April 25 2010 11:08AM
Steve Tambellini's comments on the firing of three members of the Oilers' support staff don't make much sense to me.
There’s a disconnect between Tambellini’s assessment of the job done by Ken Lowe, Barrie Stafford, and Lyle Kulchisky and the rationale behind firing them. Tyler Dellow picked up on it the other day (and also trashed the Journal’s John MacKinnon sloppy logic in his coverage of the move), but I couldn’t resist making some comments on it.
First, what Steve Tambellini thinks of the three men, from the Oilers official website:
- “There is absolutely no question Kenny, Barrie and Sparky have done a remarkable job here over the past three decades and more.”
- “These three guys have been terrific contributors to this franchise through thick and thin.”
- “I use the words great people to describe all three, and that’s exactly what they are and all three will continue to contribute to the Oilers.”
- “This has nothing to do with their work, their effort, their passion, or their dedication. “
- “We all know you couldn’t find three more hard working, dedicated or passionate people in this industry.”
Great people. Hard workers. Dedicated. Passionate. Terrific contributers. Have done a remarkable job over the past three decades or more. Those sound more like comments made by a manager hiring those three then the comments of a manager firing those three.
Of course, there must be some reason to dismiss such wonderful people from the job they’ve executed efficiently for the vast majority of the franchise’s history. Steve Tambellini, again from the Oilers’ official website:
“However, at the end of the season and for some time now I have been communicating our plan for the future. Part of that plan is to change the culture in our dressing room, and this is the right moment to bring a fresh energy to the medical, training and equipment area and Ken, Barrie and Sparky understand that.”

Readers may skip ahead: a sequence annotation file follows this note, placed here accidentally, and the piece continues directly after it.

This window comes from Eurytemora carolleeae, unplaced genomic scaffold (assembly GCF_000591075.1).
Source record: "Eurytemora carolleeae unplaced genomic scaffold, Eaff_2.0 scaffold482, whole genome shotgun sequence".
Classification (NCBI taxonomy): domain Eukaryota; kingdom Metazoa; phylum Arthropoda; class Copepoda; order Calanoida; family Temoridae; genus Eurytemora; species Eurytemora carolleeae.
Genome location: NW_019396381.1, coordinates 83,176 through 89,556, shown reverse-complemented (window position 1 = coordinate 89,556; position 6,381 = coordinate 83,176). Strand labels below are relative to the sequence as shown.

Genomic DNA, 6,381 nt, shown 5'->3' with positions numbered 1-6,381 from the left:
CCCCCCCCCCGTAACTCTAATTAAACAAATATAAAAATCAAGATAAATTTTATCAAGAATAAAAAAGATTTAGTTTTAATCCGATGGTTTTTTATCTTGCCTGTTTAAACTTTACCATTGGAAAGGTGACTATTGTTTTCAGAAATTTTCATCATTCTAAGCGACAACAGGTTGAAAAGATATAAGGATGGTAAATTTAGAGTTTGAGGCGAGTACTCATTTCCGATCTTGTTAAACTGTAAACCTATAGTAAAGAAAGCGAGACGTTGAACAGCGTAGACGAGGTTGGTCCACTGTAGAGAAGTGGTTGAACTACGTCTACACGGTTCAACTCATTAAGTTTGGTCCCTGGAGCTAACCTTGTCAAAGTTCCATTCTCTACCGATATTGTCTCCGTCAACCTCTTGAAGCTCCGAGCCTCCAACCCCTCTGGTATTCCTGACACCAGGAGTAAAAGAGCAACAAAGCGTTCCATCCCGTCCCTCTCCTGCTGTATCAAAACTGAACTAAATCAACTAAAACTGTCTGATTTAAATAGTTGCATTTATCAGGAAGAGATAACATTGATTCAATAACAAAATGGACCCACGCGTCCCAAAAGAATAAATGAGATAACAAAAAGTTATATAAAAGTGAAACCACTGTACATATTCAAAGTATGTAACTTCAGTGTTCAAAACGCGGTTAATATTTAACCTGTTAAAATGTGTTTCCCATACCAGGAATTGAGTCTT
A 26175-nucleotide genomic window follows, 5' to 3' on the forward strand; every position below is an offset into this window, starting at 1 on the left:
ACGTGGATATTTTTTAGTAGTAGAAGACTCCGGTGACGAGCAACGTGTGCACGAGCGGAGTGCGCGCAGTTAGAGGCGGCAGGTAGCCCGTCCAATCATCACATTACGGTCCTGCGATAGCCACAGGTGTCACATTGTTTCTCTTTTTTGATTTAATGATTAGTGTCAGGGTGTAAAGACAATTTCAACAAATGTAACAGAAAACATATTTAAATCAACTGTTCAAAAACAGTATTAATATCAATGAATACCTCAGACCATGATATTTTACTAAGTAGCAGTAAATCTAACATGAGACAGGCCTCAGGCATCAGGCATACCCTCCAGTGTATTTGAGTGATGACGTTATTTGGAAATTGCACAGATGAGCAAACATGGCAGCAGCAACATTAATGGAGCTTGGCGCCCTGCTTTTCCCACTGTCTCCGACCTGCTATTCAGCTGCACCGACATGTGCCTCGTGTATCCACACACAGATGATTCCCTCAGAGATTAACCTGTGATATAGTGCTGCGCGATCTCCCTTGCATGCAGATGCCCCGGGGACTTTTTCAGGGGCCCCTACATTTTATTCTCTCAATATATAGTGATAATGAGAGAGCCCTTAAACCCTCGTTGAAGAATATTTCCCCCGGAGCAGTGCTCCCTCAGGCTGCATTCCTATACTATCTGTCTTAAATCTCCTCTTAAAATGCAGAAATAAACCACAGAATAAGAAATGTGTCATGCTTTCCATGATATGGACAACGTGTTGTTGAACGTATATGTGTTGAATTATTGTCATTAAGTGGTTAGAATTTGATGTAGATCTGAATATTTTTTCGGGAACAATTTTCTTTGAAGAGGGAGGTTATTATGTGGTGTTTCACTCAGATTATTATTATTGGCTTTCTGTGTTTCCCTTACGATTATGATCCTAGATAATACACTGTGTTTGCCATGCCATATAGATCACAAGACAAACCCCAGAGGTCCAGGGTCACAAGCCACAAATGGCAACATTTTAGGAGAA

It’s a cultural issue. You see, to build a winning team, Steve Tambellini needs to make sure he gets the right kind of culture in his dressing room. Step One in that process is eliminating “great people” who are unparalleled in their work ethic, passion, dedication, and have a rich history of commitment to the team, through thick and thin. These are qualities that must be eliminated if the Oilers are to relentlessly climb out of the cellar and contend for the Stanley Cup.
There's no sense to that combination of comments. People of such excellent character make positive contributions to culture – as Tambellini shows when he credits those men as contributing to the culture of teams that won World Championships and an Olympic medal, and since they’ve been contributors to the culture of Cup-winning teams in the past.
Of course, there's always the possibility that Tambellini wasn't being completely honest. It’s possible these weren’t such great guys, although there’s precious little evidence of that.
Another interesting point: in initial reports on this story, Oilers head trainer Ken Lowe was described as “stepping down” from his position. Robin Brownlee had Lowe’s comment on that for Oilers Nation:
"If that's what they're saying, then that's what I'm going to stand by," said Lowe. "The Oilers have been good to me."
The Oilers’ latest story on the firings doesn’t contain that helpful little assertion. Steve Tambellini takes credit for ‘bringing fresh energy’ to the position of head trainer, so perhaps the initial implication was wrong.
At this point, I hope the rationale Tambellini stated publicly is different than the one behind the scenes.
UPDATE TO ADD: And, based on the comments, it appears the majority feel I've been too critical of Tambellini here (likely) but I think the biggest problem is that I didn't make my point very well: the basic logic of Tambellini's statement doesn't make sense to me. Praising an employee's character to high heaven and then citing 'culture' as the reason behind firing just strikes me as nonsensical, and thus I'd suspect he's being less than honest in his public statement. Of course, he's also under no obligation to be completely honest with the public, either, but I felt the apparent contradiction deserved pointing out.
FINAL UPDATE: I've toned down the article to be less critical of Tambellini because in this specific instance I was being needlessly inflammatory.